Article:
Get Paid to Move to These 12 Amazing Places

Believe it or not, you can actually get paid to move to some pretty amazing places. If you have the flexibility to work from home, there’s never been a better time to become a digital nomad.

This post will cover the coolest places in the U.S. and abroad where you can get paid to move.

Whether it’s ocean breezes or history and culture that your heart desires, keep reading to learn about today’s most exciting relocation adventures.

12 Ways to Get Paid to Move

Here are the top places that will pay you to relocate to:

  1. Topeka, Kansas
  2. West Virginia
  3. Newton, Iowa
  4. Tulsa, Oklahoma
  5. The Shoals, Alabama
  6. Natchez, Mississippi
  7. Vermont
  8. Savannah, Georgia
  9. Florida
  10. Maine
  11. Lincoln, Kansas
  12. Chile

1. Topeka, Kansas

Kansas may not seem like the most exciting place in the world to be a digital nomad. But part of being a digital nomad is throwing out your preconceptions about a place and diving in headfirst.

Who knows? You just might fall in love with Topeka — especially if you’re considering starting a family and settling down. The city is safe, clean, and affordable.

The Choose Topeka program will pay you up to $15,000 for moving to the Shawnee County area. To qualify, you have to move to Topeka for a full-time position and purchase or rent a home within a year of moving.

To receive the full $15,000 amount, you’ll have to seek local, on-site employment and purchase a home in the area. Remote workers who buy a new home can receive up to $10,000. If you don’t want to buy a home just yet, on-site workers who prefer to rent can still get $10,000 while remote working renters can get $5,000.

2. West Virginia

West Virginia is a dream come true if you’re into outdoor activities like kayaking, fishing, whitewater rafting, and swimming.

If that sounds appealing, you might be happy to learn that West Virginia may pay you $12,000 to secure a home in the Mountain State. And as a bonus, you’ll get a free year of outdoor gear rentals.

This is possible through the Ascend WV program, which recently received a $25 million gift from former Intuit CEO Brad D. Smith.

3. Newton, Iowa

Digital nomads are eying the Hawkeye State for its affordable cost of living. In fact, Iowa holds down the fourth spot in the U.S. News Most Affordable States list. Iowa also ranks number one for affordable housing.

If you’re thinking about moving to Iowa, check out Newton, which is a town of about 15,000 residents located roughly thirty miles east of Des Moines.  Why Newton, you ask?

Through the states Housing Initiative program, if you buy a new home in the town of Newton that’s worth at least $190,000, and you can receive $10,000 in cash along with a “Get to Know Newton” welcome package with a value of over $2,500.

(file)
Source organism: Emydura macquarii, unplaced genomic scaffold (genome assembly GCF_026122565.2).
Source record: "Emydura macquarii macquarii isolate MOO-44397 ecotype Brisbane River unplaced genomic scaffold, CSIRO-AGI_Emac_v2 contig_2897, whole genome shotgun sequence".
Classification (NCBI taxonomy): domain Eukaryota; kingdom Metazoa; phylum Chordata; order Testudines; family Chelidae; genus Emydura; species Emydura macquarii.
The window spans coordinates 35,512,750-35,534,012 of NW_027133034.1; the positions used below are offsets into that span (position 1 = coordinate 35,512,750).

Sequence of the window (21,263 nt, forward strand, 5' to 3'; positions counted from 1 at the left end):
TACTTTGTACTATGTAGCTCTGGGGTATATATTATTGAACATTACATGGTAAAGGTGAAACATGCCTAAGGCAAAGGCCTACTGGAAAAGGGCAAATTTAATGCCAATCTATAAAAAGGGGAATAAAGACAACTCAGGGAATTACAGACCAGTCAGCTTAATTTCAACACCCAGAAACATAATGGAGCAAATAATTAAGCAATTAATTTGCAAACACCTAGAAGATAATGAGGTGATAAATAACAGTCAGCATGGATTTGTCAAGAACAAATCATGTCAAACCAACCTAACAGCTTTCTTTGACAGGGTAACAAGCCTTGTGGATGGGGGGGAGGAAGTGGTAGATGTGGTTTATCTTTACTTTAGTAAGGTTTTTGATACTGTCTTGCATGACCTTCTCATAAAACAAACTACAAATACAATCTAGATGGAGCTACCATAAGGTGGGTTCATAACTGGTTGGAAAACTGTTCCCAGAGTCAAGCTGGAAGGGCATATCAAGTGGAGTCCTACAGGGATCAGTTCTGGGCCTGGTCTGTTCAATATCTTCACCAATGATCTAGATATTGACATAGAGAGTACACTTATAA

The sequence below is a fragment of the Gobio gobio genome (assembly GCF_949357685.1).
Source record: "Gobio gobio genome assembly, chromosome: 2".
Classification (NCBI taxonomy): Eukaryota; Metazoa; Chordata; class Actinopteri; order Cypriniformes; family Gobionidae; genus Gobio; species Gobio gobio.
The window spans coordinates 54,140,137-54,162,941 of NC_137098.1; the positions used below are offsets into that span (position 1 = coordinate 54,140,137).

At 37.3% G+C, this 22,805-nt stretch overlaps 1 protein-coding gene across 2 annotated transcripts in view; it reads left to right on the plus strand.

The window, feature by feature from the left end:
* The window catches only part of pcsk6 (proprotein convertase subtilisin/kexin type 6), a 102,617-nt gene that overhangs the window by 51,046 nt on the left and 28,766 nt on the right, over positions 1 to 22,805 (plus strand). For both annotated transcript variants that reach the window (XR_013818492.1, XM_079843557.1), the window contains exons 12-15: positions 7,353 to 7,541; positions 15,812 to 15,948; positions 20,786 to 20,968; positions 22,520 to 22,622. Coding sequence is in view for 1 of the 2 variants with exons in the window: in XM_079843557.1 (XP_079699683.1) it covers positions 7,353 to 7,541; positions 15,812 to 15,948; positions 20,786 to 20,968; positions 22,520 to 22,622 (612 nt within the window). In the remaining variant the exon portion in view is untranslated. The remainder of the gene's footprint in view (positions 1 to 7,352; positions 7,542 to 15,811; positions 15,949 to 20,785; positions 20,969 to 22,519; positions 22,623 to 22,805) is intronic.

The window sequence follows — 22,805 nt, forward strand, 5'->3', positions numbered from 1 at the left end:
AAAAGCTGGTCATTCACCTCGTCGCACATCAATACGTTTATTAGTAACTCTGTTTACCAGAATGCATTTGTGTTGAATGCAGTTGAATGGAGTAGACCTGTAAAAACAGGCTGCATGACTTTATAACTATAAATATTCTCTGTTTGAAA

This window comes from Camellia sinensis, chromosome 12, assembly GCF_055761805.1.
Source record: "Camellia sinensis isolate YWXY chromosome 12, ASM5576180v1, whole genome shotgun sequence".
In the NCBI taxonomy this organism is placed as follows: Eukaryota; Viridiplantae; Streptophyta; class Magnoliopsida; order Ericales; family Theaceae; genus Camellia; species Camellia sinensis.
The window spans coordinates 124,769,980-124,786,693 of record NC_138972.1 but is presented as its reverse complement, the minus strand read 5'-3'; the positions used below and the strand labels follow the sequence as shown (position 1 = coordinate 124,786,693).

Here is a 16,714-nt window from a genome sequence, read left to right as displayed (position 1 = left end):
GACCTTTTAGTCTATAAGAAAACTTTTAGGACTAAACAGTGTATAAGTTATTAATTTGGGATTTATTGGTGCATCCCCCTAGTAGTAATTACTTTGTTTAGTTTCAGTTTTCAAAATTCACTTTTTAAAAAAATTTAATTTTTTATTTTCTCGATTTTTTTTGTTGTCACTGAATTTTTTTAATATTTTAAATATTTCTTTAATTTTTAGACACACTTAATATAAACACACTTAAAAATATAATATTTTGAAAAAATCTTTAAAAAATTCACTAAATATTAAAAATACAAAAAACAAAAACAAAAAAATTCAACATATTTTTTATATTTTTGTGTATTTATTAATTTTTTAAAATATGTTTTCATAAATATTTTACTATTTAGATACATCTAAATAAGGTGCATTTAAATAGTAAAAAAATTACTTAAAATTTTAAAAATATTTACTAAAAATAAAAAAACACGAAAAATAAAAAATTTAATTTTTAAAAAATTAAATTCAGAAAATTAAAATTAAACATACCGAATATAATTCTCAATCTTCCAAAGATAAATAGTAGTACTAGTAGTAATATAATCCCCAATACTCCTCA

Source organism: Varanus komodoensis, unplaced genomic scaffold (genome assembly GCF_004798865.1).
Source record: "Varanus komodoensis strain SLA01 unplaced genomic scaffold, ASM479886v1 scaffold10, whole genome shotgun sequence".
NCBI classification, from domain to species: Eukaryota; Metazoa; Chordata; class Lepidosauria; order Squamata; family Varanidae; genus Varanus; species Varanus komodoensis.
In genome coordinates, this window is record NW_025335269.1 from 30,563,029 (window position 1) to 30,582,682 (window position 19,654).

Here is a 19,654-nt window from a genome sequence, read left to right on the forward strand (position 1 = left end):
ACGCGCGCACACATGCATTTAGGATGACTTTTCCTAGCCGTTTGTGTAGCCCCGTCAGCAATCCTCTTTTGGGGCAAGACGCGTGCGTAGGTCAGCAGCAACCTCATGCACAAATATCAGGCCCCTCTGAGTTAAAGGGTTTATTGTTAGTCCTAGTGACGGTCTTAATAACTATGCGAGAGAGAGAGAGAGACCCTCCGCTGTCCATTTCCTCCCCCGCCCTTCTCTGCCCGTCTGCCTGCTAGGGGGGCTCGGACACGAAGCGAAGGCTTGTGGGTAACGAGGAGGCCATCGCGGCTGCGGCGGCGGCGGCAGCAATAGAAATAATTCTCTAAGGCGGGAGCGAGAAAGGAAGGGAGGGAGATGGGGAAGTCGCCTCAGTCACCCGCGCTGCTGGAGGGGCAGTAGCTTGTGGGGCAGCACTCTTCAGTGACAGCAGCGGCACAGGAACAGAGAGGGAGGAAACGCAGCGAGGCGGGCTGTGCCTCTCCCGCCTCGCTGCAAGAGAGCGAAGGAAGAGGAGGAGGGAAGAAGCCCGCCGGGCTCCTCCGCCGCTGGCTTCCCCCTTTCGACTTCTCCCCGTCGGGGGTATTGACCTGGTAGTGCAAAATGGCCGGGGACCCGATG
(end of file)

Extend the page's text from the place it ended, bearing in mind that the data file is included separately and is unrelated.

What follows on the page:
That’s enough cash to furnish your entire house and still have money left over for your rainy day fund.

4. Tulsa, Oklahoma

Tulsa, Oklahoma, is another top destination in the middle of America’s heartland. The area has a reputation for world-class barbeque and beautiful art deco architecture.

If you’re interested in Oklahoma, you may be able to qualify for up to $10,000 from the Tulsa Remote program. You need to have full-time remote or self-employment status and be at least 18 years old to receive the award.

5. The Shoals, Alabama

The Shoals is a remote area of northwestern Alabama that sits along the Tennessee River. You may have heard of it before if you’re a music buff due to the world-famous Muscle Shoals Sound Studio. The city of Muscle Shoals is also the birthplace of Hellen Keller.

Like many rural areas across the U.S., young people are moving away from this part of the country. To reverse that trend, the Remote Shoals program is paying $10,000 in cash to remote workers who relocate there.

To qualify, you have to make $52,000 or more per year and be either a full-time remote employee or a self-employed independent contractor. You also must move to the area within six months of being accepted to the program. Don’t expect to get a $10,000 check upfront, though.

Here’s How the Funding Works:

  • The first 25% is sent before you move to help with relocation expenses
  • The next 25% is sent after your first six months of residency
  • The remaining 50% is sent after the first full year

Considering that The Shoals also has a much lower cost of living than most other cities, this is a pretty sweet deal.

6. Natchez, Mississippi

Natchez, Mississippi, is a quiet town located two and a half hours from New Orleans, with a population that hovers around 15,000 residents.

To bolster its low resident numbers and spur investment in the local real estate market, Natchez is paying people up to $8,500 to relocate to the area.

To qualify, you have to work for an employer outside the Natchez region and have the ability to work remotely. In addition, you have to purchase a home valued at less than $150,000 and maintain ownership for at least a year.